ELA.WHST.9-10.7

Common core State Standards

  • ELA:  English Language Arts
  • WHST:  Writing Standards for Literacy in History/Social Studies, Science, and Technical Subjects 6-12
  • 9-10:  9th & 10th Grades
  • 7: 
    Conduct short as well as more sustained research
    projects to answer a question (including a selfgenerated
    question) or solve a problem; narrow or
    broaden the inquiry when appropriate; synthesize
    multiple sources on the subject, demonstrating
    understanding of the subject under investigation.

Download Common Core State Standards (PDF 1.2 MB)

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ELA.WHST.9-10.8

Common core State Standards

  • ELA:  English Language Arts
  • WHST:  Writing Standards for Literacy in History/Social Studies, Science, and Technical Subjects 6-12
  • 9-10:  9th & 10th Grades
  • 8: 
    Gather relevant information from multiple
    authoritative print and digital sources, using
    advanced searches effectively; assess the
    usefulness of each source in answering the
    research question; integrate information into the
    text selectively to maintain the flow of ideas,
    avoiding plagiarism and following a standard
    format for citation.

Download Common Core State Standards (PDF 1.2 MB)

Real-World Problem Solving: Designing an iPad Case
Lesson Objective: Experience the world of an engineer by designing a new iPad case
Grades 9-12 / Science / Engineering
ELA.WHST.9-10.7 | ELA.WHST.9-10.8

Thought starters

  1. What specific skills are students learning to better prepare them for college and careers?
  2. How is 'refocusing the question' important for 21st century students?
  3. What strategies does Mr. Carpenter use to monitor and assess self-directed learning?
1 Comment
Thank you Mr. Carpenter for sharing this great video! As an instructional coach, it is wonderful to find quality teaching examples that I can share with my teachers. Do you have a site where the finished products are posted? I would love to see what creative genious came from this project!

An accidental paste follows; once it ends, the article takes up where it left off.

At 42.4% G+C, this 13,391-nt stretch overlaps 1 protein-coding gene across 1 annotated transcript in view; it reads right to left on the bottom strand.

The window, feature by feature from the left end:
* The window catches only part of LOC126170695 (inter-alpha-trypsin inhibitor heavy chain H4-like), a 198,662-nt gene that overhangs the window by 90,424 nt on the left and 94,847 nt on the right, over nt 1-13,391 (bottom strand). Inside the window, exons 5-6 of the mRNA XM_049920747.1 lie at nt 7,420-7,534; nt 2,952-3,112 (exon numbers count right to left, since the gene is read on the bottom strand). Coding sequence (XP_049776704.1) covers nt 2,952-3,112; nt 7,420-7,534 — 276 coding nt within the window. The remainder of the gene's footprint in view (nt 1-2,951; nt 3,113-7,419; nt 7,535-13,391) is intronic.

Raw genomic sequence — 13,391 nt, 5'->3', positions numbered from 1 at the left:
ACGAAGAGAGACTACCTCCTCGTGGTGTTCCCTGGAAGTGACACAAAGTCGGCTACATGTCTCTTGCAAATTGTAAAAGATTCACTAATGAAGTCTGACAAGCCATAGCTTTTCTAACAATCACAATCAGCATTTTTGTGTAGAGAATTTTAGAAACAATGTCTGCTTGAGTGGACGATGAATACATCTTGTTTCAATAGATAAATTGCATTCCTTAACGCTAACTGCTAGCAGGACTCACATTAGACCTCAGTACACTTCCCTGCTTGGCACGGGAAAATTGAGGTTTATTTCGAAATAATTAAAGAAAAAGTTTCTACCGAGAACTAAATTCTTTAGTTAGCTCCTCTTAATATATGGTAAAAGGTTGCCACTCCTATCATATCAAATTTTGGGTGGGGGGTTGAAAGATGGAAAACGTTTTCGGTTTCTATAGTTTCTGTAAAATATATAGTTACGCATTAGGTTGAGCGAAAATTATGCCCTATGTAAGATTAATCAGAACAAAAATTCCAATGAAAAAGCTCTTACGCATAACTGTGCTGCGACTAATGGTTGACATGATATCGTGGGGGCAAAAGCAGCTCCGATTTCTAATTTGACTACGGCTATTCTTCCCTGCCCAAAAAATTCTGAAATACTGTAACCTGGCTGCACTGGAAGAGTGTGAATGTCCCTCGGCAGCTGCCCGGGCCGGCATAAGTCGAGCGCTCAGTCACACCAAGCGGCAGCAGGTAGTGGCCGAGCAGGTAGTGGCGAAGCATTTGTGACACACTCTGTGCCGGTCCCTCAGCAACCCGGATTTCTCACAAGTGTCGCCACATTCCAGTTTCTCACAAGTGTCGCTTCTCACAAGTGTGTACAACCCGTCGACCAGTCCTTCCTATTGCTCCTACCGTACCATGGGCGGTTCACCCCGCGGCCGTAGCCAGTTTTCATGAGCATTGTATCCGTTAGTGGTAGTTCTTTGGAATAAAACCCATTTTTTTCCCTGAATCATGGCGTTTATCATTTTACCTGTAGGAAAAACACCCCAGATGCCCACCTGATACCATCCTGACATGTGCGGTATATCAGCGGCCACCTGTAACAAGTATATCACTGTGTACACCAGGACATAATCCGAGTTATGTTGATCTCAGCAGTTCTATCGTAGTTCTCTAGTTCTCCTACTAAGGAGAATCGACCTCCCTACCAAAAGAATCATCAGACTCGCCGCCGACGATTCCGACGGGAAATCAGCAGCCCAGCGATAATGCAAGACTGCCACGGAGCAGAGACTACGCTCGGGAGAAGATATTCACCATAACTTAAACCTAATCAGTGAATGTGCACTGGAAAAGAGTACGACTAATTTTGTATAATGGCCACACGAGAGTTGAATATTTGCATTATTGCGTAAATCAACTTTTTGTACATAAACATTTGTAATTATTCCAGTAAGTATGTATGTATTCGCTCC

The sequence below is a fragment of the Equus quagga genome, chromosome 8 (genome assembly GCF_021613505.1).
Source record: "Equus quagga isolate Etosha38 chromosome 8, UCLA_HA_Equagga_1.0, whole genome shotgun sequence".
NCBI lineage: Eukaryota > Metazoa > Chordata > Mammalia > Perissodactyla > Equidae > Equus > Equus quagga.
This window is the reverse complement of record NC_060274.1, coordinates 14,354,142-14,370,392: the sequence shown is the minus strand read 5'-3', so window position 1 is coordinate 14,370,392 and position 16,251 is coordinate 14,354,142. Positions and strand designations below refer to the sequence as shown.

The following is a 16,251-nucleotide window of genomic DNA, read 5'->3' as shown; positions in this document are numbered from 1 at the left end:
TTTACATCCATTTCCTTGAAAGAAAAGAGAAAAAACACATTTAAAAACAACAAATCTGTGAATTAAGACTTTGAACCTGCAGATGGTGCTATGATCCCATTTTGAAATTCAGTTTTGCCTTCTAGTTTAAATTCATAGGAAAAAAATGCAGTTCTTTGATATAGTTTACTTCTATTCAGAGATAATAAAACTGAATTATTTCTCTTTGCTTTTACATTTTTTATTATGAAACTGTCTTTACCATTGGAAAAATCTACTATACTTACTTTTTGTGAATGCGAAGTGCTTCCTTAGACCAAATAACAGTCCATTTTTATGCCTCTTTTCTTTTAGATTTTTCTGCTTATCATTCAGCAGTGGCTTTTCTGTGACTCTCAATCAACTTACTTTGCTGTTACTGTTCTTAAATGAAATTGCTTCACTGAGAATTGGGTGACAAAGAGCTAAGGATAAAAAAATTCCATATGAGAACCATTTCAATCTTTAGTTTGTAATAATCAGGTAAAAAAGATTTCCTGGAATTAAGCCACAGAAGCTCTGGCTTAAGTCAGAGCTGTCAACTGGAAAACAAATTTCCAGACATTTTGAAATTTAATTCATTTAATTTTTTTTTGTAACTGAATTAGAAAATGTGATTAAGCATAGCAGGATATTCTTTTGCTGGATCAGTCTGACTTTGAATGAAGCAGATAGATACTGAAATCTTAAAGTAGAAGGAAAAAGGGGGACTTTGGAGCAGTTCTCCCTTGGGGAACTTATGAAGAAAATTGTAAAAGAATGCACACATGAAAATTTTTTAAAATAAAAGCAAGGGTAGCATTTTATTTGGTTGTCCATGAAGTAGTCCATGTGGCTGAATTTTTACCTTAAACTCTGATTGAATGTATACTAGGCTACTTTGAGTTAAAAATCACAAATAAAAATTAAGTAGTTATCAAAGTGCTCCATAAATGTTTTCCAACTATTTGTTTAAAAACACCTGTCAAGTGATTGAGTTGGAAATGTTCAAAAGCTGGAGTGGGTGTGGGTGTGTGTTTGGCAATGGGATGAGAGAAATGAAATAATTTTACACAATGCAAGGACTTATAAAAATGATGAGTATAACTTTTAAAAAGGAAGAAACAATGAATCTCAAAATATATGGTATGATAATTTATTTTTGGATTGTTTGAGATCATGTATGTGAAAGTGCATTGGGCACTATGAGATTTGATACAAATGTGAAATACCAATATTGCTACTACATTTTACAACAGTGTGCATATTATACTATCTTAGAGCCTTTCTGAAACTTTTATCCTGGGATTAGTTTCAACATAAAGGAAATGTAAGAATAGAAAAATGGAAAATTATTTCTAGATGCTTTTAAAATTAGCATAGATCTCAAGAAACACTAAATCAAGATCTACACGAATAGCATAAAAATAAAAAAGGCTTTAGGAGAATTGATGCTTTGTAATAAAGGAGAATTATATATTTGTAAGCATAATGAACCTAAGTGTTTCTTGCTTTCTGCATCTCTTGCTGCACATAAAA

Recommended (0)

Transcripts

  • 01:00:00 Title Open
    00:00:04 CARPENTER: My name is Steven Carpenter. I’m an engineering and design teacher at the Queens School of Inquiry

    01:00:00 Title Open
    00:00:04 CARPENTER: My name is Steven Carpenter. I’m an engineering and design teacher at the Queens School of Inquiry in Flushing, New York. This class is targeted towards what would happen in the real world and the kinds of research that they’re going to need to do in college and careers.
    01:00:19 CARPETNER: So the project that the students are doing right now is developing an iPad case, specifically that teachers can use when they’re using an iPad in the classroom.
    01:00:33: The first thing they do is they have to do is develop an engineering proposal which consists of writing a statement of the problem, writing a technical background section and then finally developing the design concept and going through the prototyping process and writing a final report. So today they were working on the initial research for their engineering proposal. They’re focusing right now on the problem statement. So they’re doing research into current cases. They’re doing research into the technical specifications of the tablet and trying to come up with an argument with why you need a case specifically for teachers.
    01:01:12 CARPENTER: Before you guys get to work this morning, I want to do a quick lesson on what to do when you reach a dead end in your research.
    01:01:19 CARPENTER: I’ve been taking them through a series of lessons designed around getting them to be conscious about what good research is.
    01:01:27 CARPENTER: This is a popular question that you guys are asking. What do teachers want in an iPad case? And so you go into Google and you get four million, seven hundred fifty thousand search results. None of which actually give you much good information. A good researcher knows that when they can’t find the answer to their research questions, you modify your research question. So we do what’s called re-focusing the question; coming up with a different way to ask the question that will get you the answer that you’re looking for.